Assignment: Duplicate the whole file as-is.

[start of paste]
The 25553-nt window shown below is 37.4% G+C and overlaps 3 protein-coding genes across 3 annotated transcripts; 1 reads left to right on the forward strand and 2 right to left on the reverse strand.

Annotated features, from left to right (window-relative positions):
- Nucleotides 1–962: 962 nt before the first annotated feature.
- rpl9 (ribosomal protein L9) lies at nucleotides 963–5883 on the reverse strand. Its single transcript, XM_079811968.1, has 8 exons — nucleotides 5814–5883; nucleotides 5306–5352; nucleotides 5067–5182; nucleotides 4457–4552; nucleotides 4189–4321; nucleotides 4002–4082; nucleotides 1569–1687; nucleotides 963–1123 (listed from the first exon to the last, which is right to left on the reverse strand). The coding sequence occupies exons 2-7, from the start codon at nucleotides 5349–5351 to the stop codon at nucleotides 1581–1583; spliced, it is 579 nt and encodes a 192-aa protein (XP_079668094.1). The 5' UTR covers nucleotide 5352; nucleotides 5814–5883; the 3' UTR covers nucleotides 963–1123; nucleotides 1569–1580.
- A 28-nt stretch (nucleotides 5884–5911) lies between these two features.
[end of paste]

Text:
The 25553-nt window shown below is 37.4% G+C and overlaps 3 protein-coding genes across 3 annotated transcripts; 1 reads left to right on the forward strand and 2 right to left on the reverse strand.

Annotated features, from left to right (window-relative positions):
- Nucleotides 1–962: 962 nt before the first annotated feature.
- rpl9 (ribosomal protein L9) lies at nucleotides 963–5883 on the reverse strand. Its single transcript, XM_079811968.1, has 8 exons — nucleotides 5814–5883; nucleotides 5306–5352; nucleotides 5067–5182; nucleotides 4457–4552; nucleotides 4189–4321; nucleotides 4002–4082; nucleotides 1569–1687; nucleotides 963–1123 (listed from the first exon to the last, which is right to left on the reverse strand). The coding sequence occupies exons 2-7, from the start codon at nucleotides 5349–5351 to the stop codon at nucleotides 1581–1583; spliced, it is 579 nt and encodes a 192-aa protein (XP_079668094.1). The 5' UTR covers nucleotide 5352; nucleotides 5814–5883; the 3' UTR covers nucleotides 963–1123; nucleotides 1569–1580.
- A 28-nt stretch (nucleotides 5884–5911) lies between these two features.